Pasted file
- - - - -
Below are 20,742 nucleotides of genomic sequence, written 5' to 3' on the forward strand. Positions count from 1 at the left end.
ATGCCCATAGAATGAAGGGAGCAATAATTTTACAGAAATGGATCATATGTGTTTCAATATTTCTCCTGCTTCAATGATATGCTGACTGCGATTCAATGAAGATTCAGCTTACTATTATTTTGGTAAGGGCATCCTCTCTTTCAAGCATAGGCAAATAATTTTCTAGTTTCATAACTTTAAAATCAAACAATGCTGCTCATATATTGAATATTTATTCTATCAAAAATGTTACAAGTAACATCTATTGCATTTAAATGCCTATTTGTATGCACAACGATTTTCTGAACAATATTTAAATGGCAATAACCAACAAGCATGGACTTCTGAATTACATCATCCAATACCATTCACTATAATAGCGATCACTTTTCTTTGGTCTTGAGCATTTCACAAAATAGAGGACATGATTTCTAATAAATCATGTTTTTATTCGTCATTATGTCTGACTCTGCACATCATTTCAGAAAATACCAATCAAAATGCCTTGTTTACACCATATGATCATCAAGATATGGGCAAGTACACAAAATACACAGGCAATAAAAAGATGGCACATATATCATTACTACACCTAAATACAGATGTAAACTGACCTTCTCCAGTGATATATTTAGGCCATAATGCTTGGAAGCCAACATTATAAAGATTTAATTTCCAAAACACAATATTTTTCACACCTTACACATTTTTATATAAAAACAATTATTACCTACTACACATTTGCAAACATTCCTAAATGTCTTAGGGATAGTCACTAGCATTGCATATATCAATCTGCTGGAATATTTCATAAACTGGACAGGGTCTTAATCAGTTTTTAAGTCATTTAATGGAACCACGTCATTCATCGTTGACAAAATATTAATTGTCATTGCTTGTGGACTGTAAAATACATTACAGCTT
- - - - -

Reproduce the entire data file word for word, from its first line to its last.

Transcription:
Below are 20,742 nucleotides of genomic sequence, written 5' to 3' on the forward strand. Positions count from 1 at the left end.
ATGCCCATAGAATGAAGGGAGCAATAATTTTACAGAAATGGATCATATGTGTTTCAATATTTCTCCTGCTTCAATGATATGCTGACTGCGATTCAATGAAGATTCAGCTTACTATTATTTTGGTAAGGGCATCCTCTCTTTCAAGCATAGGCAAATAATTTTCTAGTTTCATAACTTTAAAATCAAACAATGCTGCTCATATATTGAATATTTATTCTATCAAAAATGTTACAAGTAACATCTATTGCATTTAAATGCCTATTTGTATGCACAACGATTTTCTGAACAATATTTAAATGGCAATAACCAACAAGCATGGACTTCTGAATTACATCATCCAATACCATTCACTATAATAGCGATCACTTTTCTTTGGTCTTGAGCATTTCACAAAATAGAGGACATGATTTCTAATAAATCATGTTTTTATTCGTCATTATGTCTGACTCTGCACATCATTTCAGAAAATACCAATCAAAATGCCTTGTTTACACCATATGATCATCAAGATATGGGCAAGTACACAAAATACACAGGCAATAAAAAGATGGCACATATATCATTACTACACCTAAATACAGATGTAAACTGACCTTCTCCAGTGATATATTTAGGCCATAATGCTTGGAAGCCAACATTATAAAGATTTAATTTCCAAAACACAATATTTTTCACACCTTACACATTTTTATATAAAAACAATTATTACCTACTACACATTTGCAAACATTCCTAAATGTCTTAGGGATAGTCACTAGCATTGCATATATCAATCTGCTGGAATATTTCATAAACTGGACAGGGTCTTAATCAGTTTTTAAGTCATTTAATGGAACCACGTCATTCATCGTTGACAAAATATTAATTGTCATTGCTTGTGGACTGTAAAATACATTACAGCTT